ANN ARBOR, Mich. — Most people only know — and likely only care — about one facet of the NFL Scouting Combine: the feats of strength. The bench presses, cone drills and 40-yard dashes — those are what everyone sees on television.
But it’s the behind-the-scenes work that validates as much about the NFL hopefuls, and it is the reason why some players who may not physically be able to participate still attend the combine. Count Michigan tight end Jake Butt in that category.
Less than seven weeks after he tore his right ACL for the second time in three years and underwent reconstructive surgery, Butt is one of 14 Michigan players who have received invites to the combine, which runs Feb. 28-March 3 in Indianapolis.
Thank you all for the prayers and well wishes. Surgery went very well and it will be a smooth recovery !
— jake butt (@JBooty_88) January 11, 2017
Already setting records in my rehab ??
— jake butt (@JBooty_88) January 21, 2017
Some would wonder why it would benefit a player such as Butt — talented and proven, yet recovering from an injury — to attend the combine, where he may be physically limited.
The answer: The combine isn’t just a glorified sprinting competition, it’s also a job interview and an in-depth physical.
In fact, it’s even rarer to see injured NFL hopefuls skip the combine than attend and take part, even on a limited basis.
According to Matt Miller, an NFL draft analyst with Bleacher Report, the interview is the most important part of the combine. And the most shrouded.
“There’s a lot of hurt players who are attending the combine, and they get invited because teams still want to measure them and do the interview portion,” Miller said. “You can’t televise or sell it.”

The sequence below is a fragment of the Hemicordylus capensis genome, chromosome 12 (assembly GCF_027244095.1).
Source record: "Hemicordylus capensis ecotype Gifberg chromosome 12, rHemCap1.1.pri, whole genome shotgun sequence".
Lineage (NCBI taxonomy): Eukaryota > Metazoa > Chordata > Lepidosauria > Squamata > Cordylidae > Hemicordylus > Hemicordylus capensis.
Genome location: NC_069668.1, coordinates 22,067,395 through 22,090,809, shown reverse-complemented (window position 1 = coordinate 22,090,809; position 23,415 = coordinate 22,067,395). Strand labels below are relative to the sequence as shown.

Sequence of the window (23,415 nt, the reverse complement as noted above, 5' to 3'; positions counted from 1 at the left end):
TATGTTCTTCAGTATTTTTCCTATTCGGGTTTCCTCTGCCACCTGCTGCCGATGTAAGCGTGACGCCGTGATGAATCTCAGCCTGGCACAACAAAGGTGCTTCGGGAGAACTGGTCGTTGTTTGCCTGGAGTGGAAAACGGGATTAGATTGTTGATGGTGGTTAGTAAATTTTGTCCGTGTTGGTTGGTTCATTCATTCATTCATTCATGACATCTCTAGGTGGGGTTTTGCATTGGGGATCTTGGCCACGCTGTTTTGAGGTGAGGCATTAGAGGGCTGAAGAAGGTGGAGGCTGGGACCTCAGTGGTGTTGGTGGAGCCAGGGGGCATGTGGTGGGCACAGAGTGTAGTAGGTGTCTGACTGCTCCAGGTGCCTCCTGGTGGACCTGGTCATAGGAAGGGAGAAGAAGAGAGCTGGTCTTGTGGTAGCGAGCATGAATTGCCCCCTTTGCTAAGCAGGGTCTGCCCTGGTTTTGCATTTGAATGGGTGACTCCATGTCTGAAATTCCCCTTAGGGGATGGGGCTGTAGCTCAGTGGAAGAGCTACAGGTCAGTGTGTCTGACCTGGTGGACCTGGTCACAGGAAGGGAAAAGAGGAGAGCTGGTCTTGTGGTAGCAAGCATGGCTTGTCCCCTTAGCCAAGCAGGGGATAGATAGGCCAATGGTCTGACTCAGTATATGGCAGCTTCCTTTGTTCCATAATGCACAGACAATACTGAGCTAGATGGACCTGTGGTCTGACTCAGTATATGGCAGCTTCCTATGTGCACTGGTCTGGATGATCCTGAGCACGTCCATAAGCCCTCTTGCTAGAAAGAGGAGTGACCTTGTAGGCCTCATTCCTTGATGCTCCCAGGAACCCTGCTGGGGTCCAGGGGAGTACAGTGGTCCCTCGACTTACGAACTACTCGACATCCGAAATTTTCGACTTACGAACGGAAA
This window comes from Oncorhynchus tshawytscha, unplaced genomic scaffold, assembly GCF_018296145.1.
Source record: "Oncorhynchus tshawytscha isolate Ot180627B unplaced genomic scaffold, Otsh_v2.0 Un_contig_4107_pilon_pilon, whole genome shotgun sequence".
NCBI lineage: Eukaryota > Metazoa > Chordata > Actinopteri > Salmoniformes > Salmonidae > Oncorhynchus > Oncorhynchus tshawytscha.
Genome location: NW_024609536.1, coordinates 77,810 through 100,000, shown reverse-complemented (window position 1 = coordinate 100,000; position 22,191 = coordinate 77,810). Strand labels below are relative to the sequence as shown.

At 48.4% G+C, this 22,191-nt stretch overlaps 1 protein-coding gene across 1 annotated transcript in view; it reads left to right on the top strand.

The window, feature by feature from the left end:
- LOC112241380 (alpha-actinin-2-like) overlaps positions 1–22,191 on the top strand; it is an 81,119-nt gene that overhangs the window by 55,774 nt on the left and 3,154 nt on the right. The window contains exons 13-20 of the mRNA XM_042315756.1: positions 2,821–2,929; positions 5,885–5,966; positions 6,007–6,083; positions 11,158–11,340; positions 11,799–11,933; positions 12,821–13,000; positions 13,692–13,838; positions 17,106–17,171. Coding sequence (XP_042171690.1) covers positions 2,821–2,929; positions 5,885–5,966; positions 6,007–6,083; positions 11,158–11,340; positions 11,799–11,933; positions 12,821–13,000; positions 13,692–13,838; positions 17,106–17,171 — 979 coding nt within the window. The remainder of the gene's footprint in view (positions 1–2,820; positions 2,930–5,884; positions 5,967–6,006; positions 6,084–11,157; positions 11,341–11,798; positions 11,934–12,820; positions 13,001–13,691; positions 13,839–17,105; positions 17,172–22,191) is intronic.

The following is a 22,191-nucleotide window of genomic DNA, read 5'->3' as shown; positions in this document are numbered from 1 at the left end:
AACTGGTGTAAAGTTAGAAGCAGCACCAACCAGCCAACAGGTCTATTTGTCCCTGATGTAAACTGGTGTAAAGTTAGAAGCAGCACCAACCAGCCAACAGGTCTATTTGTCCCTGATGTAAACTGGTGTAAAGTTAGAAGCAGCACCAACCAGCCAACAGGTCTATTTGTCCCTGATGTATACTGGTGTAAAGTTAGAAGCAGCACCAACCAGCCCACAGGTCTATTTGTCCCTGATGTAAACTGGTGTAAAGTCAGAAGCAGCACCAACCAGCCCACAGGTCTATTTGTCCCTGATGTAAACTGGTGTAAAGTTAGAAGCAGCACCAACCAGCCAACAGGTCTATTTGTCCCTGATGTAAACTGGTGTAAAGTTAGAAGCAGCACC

Prior to suffering his injury in the Orange Bowl, Butt was projected as a second-round draft pick in multiple mock drafts. He has since dropped to a fourth- or a fifth-round pick — a costly fall. According to a report in BusinessInsider.com last year, the average contract for a second-round pick is about $1.2 million annually for four years; anything below the third round sees the annual salary cut in half, with an even sharper drop in signing bonus and guaranteed money.
ESPN reported that Butt’s family took out total disability insurance and loss of value insurance that would begin paying if he is selected lower than the second round. Butt could reinforce some of his value by meeting face-to-face with teams and undergoing a full medical evaluation at the combine.
“If a team likes a guy going into the combine, you want to see him look you in the eye and answer your questions,” said Dan Shonka, general manager and national scout at Ourlads.com, and a former NFL team scout. “Fifty-to-60 percent of the guys could have some sort of sticky wicket in their background. They’ve vetted those guys, and the NFL has their own investigators, and rarely does anything slip through. But teams want the players to be honest with them.”
Butt and other injured players will also go through a thorough medical examination at the combine with team doctors — some teams will have at least three physicians at the combine, including specialists.